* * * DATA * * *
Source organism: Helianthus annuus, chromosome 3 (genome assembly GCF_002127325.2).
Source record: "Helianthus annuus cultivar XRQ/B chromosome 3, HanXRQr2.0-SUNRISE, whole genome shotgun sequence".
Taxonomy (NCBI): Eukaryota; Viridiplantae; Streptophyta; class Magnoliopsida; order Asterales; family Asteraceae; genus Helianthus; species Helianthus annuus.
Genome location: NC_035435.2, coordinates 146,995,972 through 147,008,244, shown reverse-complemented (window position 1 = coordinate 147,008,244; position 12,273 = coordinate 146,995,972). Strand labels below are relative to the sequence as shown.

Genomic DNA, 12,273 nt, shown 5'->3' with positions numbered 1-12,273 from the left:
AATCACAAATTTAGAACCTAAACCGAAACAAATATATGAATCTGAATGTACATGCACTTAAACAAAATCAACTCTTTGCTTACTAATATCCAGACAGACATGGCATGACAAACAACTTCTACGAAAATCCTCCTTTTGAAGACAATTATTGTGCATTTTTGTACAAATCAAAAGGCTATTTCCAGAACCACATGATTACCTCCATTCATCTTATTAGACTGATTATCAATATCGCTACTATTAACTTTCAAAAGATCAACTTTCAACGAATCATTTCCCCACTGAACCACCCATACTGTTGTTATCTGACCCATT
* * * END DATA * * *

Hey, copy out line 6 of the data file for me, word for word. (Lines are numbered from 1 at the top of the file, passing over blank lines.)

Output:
AATCACAAATTTAGAACCTAAACCGAAACAAATATATGAATCTGAATGTACATGCACTTAAACAAAATCAACTCTTTGCTTACTAATATCCAGACAGACATGGCATGACAAACAACTTCTACGAAAATCCTCCTTTTGAAGACAATTATTGTGCATTTTTGTACAAATCAAAAGGCTATTTCCAGAACCACATGATTACCTCCATTCATCTTATTAGACTGATTATCAATATCGCTACTATTAACTTTCAAAAGATCAACTTTCAACGAATCATTTCCCCACTGAACCACCCATACTGTTGTTATCTGACCCATT